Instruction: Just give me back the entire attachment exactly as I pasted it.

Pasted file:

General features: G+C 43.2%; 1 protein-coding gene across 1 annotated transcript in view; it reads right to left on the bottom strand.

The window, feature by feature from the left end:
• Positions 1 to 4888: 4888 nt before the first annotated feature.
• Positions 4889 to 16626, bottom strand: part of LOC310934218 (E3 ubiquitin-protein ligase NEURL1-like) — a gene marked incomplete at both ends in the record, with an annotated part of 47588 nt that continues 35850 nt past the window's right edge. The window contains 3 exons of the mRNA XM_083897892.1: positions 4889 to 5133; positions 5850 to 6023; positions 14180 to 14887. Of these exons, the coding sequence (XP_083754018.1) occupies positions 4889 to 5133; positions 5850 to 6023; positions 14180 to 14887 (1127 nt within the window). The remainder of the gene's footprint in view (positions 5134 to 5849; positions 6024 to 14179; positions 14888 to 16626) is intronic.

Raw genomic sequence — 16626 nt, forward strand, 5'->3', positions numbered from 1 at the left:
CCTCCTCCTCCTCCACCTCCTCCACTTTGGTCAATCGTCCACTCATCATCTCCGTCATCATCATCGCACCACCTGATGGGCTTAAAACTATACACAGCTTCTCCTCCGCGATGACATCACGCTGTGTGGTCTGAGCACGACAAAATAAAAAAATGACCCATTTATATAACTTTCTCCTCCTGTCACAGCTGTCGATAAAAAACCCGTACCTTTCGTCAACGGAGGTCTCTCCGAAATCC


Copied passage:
General features: G+C 43.2%; 1 protein-coding gene across 1 annotated transcript in view; it reads right to left on the bottom strand.

The window, feature by feature from the left end:
• Positions 1 to 4888: 4888 nt before the first annotated feature.
• Positions 4889 to 16626, bottom strand: part of LOC310934218 (E3 ubiquitin-protein ligase NEURL1-like) — a gene marked incomplete at both ends in the record, with an annotated part of 47588 nt that continues 35850 nt past the window's right edge. The window contains 3 exons of the mRNA XM_083897892.1: positions 4889 to 5133; positions 5850 to 6023; positions 14180 to 14887. Of these exons, the coding sequence (XP_083754018.1) occupies positions 4889 to 5133; positions 5850 to 6023; positions 14180 to 14887 (1127 nt within the window). The remainder of the gene's footprint in view (positions 5134 to 5849; positions 6024 to 14179; positions 14888 to 16626) is intronic.

Raw genomic sequence — 16626 nt, forward strand, 5'->3', positions numbered from 1 at the left:
CCTCCTCCTCCTCCACCTCCTCCACTTTGGTCAATCGTCCACTCATCATCTCCGTCATCATCATCGCACCACCTGATGGGCTTAAAACTATACACAGCTTCTCCTCCGCGATGACATCACGCTGTGTGGTCTGAGCACGACAAAATAAAAAAATGACCCATTTATATAACTTTCTCCTCCTGTCACAGCTGTCGATAAAAAACCCGTACCTTTCGTCAACGGAGGTCTCTCCGAAATCC